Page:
If you are already repaying your own home or another investment property, you may be able to use the equity you have built up to assist your children with their entry into the property market as a family pledge.
Or a client who doesn’t seem to know what they want in the first place?
This scenario will assist if your children do not have sufficient savings for a deposit. Let’s use an example to explain this process.
Your Ability to Assist
Lenders generally only loan up to 80% of the property value unless lender’s mortgage insurance (LMI) is paid. To keep things simple we will assume that the bank will only loan 80% of the value of your existing property. From our example below, there is $250,000 sitting in your home loan that could be used as a family pledge to assist your child with the purchase of a property.
Your Child’s Purchase
Let’s assume that your child does not have sufficient savings to purchase a property but has the servicing capacity to purchase a property worth $500,000. As they do not have any savings they will need to finance 100% of the property value plus upfront purchase costs. These upfront costs vary from state to state so we will assume an amount of 5% of the total purchase price (or $25,000). This means there will be a need to borrow $525,000.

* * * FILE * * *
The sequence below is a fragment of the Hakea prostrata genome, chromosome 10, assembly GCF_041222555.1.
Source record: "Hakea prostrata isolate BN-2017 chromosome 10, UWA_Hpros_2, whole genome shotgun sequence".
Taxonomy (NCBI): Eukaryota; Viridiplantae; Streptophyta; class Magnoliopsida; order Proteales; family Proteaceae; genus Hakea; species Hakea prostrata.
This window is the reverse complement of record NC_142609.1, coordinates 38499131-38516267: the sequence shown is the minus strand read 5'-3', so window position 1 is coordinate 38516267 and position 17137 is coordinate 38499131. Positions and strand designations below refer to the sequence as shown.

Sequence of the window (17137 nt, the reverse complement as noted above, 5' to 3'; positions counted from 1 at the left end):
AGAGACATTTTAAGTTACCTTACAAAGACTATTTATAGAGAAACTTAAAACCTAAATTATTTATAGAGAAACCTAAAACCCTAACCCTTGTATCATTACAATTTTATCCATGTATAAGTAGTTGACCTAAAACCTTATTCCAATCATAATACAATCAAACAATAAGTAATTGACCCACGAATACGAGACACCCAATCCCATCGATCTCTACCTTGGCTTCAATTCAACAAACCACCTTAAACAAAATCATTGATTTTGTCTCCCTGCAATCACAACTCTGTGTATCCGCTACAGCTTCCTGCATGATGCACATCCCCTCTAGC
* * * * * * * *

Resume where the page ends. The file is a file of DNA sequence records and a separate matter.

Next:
Security for this loan will need to be provided as:
• $400,000 against the property to be purchased (being 80% of the property value), and
• $125,000 against your existing property.
As a consequence of the above transactions the following will result:
Obviously, the amount of savings the child may have will reduce the need for a family pledge – or the amount of the pledge.
If your property was used as security for a family pledge, your child would owe the lender $525,000. As a parent you would continue to only owe the original $150,000. However in the event that your child defaulted on their loan and was unable to repay the lender then the lender may call upon you (as security provider) to repay the loan. If there are additional costs and default interest the ultimate amount that is payable as a parent may exceed $125.000.